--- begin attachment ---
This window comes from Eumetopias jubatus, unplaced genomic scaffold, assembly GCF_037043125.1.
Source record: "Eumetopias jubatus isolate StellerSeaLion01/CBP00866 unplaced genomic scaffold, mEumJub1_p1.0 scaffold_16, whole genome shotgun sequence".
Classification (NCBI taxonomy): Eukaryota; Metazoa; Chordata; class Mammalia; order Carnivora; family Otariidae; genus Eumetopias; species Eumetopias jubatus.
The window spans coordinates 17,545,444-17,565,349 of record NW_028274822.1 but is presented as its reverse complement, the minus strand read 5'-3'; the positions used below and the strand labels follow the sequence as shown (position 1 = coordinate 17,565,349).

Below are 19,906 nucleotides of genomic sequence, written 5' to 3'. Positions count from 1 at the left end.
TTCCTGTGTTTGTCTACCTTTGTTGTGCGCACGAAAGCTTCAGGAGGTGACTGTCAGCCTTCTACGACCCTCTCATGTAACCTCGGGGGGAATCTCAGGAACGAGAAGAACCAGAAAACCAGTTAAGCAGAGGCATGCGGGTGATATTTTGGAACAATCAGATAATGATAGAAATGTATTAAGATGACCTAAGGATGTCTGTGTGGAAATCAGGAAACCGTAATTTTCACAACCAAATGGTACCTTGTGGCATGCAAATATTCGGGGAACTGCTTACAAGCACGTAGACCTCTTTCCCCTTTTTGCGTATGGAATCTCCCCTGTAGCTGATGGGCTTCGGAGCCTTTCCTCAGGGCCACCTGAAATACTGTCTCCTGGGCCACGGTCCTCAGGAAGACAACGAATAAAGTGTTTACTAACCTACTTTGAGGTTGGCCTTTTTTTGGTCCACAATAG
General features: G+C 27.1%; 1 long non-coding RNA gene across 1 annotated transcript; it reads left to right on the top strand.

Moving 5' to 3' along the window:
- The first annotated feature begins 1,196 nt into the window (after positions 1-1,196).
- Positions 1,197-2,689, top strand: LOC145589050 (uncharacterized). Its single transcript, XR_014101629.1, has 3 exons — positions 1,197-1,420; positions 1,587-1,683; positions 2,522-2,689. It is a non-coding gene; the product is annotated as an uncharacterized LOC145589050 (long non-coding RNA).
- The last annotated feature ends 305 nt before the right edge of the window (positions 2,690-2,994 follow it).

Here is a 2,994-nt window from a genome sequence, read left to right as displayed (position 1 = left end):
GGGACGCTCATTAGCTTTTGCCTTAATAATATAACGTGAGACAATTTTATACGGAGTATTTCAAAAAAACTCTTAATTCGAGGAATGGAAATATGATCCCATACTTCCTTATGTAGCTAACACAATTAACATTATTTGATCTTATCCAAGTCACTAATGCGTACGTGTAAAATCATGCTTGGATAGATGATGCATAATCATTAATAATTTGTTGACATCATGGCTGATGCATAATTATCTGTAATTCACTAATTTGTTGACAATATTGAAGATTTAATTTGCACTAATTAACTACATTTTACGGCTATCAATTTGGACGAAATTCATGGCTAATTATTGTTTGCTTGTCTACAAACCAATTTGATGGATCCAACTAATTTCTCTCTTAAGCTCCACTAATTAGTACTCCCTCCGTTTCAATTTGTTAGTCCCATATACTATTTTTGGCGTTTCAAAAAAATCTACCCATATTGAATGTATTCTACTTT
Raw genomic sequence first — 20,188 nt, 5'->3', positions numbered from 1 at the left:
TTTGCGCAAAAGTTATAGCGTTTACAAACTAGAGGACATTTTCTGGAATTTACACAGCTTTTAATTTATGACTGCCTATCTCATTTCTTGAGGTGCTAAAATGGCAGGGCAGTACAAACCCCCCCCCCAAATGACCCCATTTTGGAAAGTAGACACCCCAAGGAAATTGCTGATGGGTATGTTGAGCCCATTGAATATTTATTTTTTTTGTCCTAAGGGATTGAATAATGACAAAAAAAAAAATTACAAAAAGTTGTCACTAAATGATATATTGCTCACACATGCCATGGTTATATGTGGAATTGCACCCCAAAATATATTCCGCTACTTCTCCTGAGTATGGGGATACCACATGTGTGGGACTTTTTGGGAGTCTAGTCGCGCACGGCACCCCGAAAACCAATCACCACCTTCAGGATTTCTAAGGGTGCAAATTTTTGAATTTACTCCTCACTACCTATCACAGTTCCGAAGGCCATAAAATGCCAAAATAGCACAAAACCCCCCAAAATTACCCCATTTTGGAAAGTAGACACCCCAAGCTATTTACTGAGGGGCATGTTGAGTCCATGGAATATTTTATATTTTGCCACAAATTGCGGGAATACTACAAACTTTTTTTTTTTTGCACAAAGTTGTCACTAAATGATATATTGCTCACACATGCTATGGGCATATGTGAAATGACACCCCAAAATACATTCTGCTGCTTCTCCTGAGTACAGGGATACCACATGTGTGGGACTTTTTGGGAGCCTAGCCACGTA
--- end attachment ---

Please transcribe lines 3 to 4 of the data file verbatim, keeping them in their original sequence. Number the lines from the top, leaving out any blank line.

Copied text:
Classification (NCBI taxonomy): Eukaryota; Metazoa; Chordata; class Mammalia; order Carnivora; family Otariidae; genus Eumetopias; species Eumetopias jubatus.
The window spans coordinates 17,545,444-17,565,349 of record NW_028274822.1 but is presented as its reverse complement, the minus strand read 5'-3'; the positions used below and the strand labels follow the sequence as shown (position 1 = coordinate 17,565,349).